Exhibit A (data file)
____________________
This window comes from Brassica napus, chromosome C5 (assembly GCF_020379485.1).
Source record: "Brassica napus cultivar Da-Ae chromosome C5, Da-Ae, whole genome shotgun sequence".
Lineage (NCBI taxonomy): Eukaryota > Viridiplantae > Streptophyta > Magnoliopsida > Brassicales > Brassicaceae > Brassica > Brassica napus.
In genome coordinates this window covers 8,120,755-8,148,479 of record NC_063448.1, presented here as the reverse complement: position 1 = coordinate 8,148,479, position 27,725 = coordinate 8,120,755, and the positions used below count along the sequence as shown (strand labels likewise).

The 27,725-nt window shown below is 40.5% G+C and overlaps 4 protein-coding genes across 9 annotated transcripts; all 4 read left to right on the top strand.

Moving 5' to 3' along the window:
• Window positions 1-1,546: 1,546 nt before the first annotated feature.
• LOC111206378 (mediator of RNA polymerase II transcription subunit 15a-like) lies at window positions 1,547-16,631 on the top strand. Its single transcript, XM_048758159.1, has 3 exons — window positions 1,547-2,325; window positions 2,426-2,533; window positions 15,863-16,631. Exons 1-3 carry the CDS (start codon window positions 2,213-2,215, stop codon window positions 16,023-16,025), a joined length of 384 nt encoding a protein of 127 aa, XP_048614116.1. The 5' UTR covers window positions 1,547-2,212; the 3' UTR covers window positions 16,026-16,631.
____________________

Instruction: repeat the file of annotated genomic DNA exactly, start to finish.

This window comes from Brassica napus, chromosome C5 (assembly GCF_020379485.1).
Source record: "Brassica napus cultivar Da-Ae chromosome C5, Da-Ae, whole genome shotgun sequence".
Lineage (NCBI taxonomy): Eukaryota > Viridiplantae > Streptophyta > Magnoliopsida > Brassicales > Brassicaceae > Brassica > Brassica napus.
In genome coordinates this window covers 8,120,755-8,148,479 of record NC_063448.1, presented here as the reverse complement: position 1 = coordinate 8,148,479, position 27,725 = coordinate 8,120,755, and the positions used below count along the sequence as shown (strand labels likewise).

The 27,725-nt window shown below is 40.5% G+C and overlaps 4 protein-coding genes across 9 annotated transcripts; all 4 read left to right on the top strand.

Moving 5' to 3' along the window:
• Window positions 1-1,546: 1,546 nt before the first annotated feature.
• LOC111206378 (mediator of RNA polymerase II transcription subunit 15a-like) lies at window positions 1,547-16,631 on the top strand. Its single transcript, XM_048758159.1, has 3 exons — window positions 1,547-2,325; window positions 2,426-2,533; window positions 15,863-16,631. Exons 1-3 carry the CDS (start codon window positions 2,213-2,215, stop codon window positions 16,023-16,025), a joined length of 384 nt encoding a protein of 127 aa, XP_048614116.1. The 5' UTR covers window positions 1,547-2,212; the 3' UTR covers window positions 16,026-16,631.